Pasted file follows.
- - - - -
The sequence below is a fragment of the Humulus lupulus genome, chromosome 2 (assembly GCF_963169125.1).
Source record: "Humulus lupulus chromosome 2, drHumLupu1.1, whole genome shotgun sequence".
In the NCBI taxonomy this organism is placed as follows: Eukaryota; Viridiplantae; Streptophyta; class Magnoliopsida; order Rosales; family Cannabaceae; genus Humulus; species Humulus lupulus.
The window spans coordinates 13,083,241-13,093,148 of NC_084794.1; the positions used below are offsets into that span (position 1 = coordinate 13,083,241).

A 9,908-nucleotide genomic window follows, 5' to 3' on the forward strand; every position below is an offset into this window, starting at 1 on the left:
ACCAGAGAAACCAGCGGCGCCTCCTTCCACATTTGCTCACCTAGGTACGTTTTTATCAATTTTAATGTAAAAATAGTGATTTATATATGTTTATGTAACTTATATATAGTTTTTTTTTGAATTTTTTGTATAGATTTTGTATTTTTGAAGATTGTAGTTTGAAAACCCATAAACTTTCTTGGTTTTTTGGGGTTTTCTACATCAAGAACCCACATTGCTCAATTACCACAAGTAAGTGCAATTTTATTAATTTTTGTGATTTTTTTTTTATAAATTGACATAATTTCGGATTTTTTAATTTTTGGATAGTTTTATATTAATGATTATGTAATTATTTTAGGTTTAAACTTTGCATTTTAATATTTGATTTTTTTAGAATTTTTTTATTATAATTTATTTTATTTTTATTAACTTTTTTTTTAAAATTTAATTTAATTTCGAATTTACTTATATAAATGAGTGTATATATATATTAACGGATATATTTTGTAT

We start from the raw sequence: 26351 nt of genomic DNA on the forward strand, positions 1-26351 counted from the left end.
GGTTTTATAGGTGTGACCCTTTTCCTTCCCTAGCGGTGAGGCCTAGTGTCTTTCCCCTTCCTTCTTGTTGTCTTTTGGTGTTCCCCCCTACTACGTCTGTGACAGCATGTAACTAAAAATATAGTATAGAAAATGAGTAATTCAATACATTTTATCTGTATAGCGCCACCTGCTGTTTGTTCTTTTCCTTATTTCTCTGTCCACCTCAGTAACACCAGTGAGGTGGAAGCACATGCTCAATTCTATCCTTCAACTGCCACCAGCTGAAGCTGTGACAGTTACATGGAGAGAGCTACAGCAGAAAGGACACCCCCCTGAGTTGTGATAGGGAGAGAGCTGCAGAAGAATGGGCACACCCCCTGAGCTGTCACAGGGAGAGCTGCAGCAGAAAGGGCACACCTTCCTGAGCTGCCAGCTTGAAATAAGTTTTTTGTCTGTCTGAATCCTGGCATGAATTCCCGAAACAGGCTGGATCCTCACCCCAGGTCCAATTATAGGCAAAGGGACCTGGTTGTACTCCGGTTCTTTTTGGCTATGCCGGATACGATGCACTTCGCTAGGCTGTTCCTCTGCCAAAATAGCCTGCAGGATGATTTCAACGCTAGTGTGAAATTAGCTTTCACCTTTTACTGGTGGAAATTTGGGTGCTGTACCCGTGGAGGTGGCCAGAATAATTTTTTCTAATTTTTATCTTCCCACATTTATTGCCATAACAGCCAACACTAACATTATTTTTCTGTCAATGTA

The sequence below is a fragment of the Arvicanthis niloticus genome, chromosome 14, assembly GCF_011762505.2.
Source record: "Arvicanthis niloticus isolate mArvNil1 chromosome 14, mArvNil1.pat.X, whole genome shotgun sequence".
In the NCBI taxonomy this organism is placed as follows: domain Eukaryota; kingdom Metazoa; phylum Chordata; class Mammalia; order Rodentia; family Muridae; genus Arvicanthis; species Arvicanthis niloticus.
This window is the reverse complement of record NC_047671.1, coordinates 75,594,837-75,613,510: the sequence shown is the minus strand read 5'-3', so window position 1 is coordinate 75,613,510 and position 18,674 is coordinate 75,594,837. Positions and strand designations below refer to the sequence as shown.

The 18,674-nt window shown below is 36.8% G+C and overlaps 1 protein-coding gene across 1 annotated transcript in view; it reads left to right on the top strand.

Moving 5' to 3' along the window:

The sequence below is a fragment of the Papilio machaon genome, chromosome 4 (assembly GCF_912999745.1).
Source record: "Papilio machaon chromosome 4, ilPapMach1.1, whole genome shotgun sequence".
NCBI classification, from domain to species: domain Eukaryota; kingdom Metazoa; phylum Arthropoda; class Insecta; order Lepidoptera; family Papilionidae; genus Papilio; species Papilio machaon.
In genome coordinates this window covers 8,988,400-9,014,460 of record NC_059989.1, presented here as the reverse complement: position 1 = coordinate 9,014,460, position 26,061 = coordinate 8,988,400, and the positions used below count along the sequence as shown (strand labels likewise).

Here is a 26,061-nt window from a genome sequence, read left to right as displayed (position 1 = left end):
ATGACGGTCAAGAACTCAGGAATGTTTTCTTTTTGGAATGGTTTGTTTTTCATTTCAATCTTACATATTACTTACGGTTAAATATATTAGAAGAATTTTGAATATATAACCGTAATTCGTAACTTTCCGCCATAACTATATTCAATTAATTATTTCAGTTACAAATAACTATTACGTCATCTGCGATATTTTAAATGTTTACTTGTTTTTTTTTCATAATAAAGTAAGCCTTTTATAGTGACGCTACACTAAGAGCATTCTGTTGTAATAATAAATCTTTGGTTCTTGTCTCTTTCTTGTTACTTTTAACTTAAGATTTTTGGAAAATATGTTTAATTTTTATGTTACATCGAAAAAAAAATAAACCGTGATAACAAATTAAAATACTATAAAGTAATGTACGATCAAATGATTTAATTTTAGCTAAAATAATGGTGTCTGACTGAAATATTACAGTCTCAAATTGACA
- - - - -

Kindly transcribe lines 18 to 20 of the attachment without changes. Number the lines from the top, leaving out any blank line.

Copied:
In genome coordinates this window covers 8,988,400-9,014,460 of record NC_059989.1, presented here as the reverse complement: position 1 = coordinate 9,014,460, position 26,061 = coordinate 8,988,400, and the positions used below count along the sequence as shown (strand labels likewise).

Here is a 26,061-nt window from a genome sequence, read left to right as displayed (position 1 = left end):
ATGACGGTCAAGAACTCAGGAATGTTTTCTTTTTGGAATGGTTTGTTTTTCATTTCAATCTTACATATTACTTACGGTTAAATATATTAGAAGAATTTTGAATATATAACCGTAATTCGTAACTTTCCGCCATAACTATATTCAATTAATTATTTCAGTTACAAATAACTATTACGTCATCTGCGATATTTTAAATGTTTACTTGTTTTTTTTTCATAATAAAGTAAGCCTTTTATAGTGACGCTACACTAAGAGCATTCTGTTGTAATAATAAATCTTTGGTTCTTGTCTCTTTCTTGTTACTTTTAACTTAAGATTTTTGGAAAATATGTTTAATTTTTATGTTACATCGAAAAAAAAATAAACCGTGATAACAAATTAAAATACTATAAAGTAATGTACGATCAAATGATTTAATTTTAGCTAAAATAATGGTGTCTGACTGAAATATTACAGTCTCAAATTGACA